Using and Wearing Supplemental Oxygen
Last updated: April 2023
At least once a day, I hear someone say how much they dread wearing supplemental oxygen. Some because their vanity dictates it, some because of prejudice, and others because, the truth is, wearing supplemental oxygen is a general pain in the buttocks.
I make no judgment either way. I understand the argument from all camps.
Modern style for our unstoppable generation
Our generation never really stopped wearing make-up, and we are all still fairly young and cool, or like my buddy, Jeff said, "We are old-cool." We truly think we are.
We are not our mothers or grandmothers of the past as we rarely go out without our make-up and hair done or clean-shaven and beards trimmed.
Embracing oxygen cannulas with confidence
The attraction is lost if you wear a cannula, and we shy away from it because our imagination works over time by thinking people will stare at us or that they will care that we wear oxygen.
But they rarely do.
Even if they hold their eyes a bit longer than normal, at that moment, it is over and done with and rarely mentioned again. I try to use these moments as educational moments when it seems like a good fit.
There is a prejudice to having a lung disease. The first question people always ask is, “Did you smoke?”
This question raises the shackles on my back and makes me feel like they are pointing fingers at me and saying, “You made your bed, now lie in it.”
I like to answer the question with question, “Did you know that smoking is not the only cause of COPD?”
Overcoming challenges and stigmas in the workplace
I went to work many days, leaving my oxygen at home because I was embarrassed to wear it. Going days without it took its toll on my heart and lungs and worsened my symptoms.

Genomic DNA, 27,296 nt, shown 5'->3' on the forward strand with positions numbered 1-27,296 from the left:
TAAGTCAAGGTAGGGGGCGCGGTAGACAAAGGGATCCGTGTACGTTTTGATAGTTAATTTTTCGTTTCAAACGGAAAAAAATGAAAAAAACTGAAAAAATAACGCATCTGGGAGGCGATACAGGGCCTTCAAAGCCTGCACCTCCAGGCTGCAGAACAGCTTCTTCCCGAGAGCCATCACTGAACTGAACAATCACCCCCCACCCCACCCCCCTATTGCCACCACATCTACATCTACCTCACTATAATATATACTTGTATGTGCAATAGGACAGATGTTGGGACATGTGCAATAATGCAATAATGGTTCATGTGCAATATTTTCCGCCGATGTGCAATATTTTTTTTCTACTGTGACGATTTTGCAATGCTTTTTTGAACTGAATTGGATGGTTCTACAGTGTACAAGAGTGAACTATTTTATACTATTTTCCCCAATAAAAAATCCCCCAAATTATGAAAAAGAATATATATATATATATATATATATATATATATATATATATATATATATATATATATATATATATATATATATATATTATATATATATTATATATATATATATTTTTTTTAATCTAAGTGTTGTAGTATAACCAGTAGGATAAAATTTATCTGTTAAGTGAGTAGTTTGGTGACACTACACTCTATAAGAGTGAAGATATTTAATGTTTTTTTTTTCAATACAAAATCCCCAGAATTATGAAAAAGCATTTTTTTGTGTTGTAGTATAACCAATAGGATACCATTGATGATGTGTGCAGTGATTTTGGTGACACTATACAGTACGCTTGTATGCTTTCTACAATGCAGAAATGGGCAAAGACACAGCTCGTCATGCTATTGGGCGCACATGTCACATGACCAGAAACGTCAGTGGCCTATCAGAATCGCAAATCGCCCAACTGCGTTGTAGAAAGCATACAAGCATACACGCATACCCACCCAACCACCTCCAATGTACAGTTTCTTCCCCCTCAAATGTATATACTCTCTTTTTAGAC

I feared that if I started wearing supplemental oxygen regularly, they would fire me. It wasn’t far from the truth, and finally, I had to leave my job.
Believe me when I say that wearing supplemental oxygen is no walk in the park. The tanks, no matter which kind of oxygen you choose, are heavy and awkward to carry.
Those of us with diminishing lung capacity need a walker to carry our tanks and leave us with a place to rest when we get short of breath.
Our home concentrators are noisy and cumbersome. The nasal cannulas are in constant need of untangling and are very uncomfortable.
Using oxygen doesn’t mean we never get short of breath; we still do it regularly.
Navigating storage, equipment, and reliability challenges
The tanks need to be stored properly. The equipment doesn’t always work as it should, and sometimes our tank runs out of 02 sooner than we thought it would.
There is no terror like being out and about and running out of oxygen. On the whole, we are lucky to have the opportunity to use supplemental 02, but it is far from perfect.
Does your COPD make running errands more difficult?
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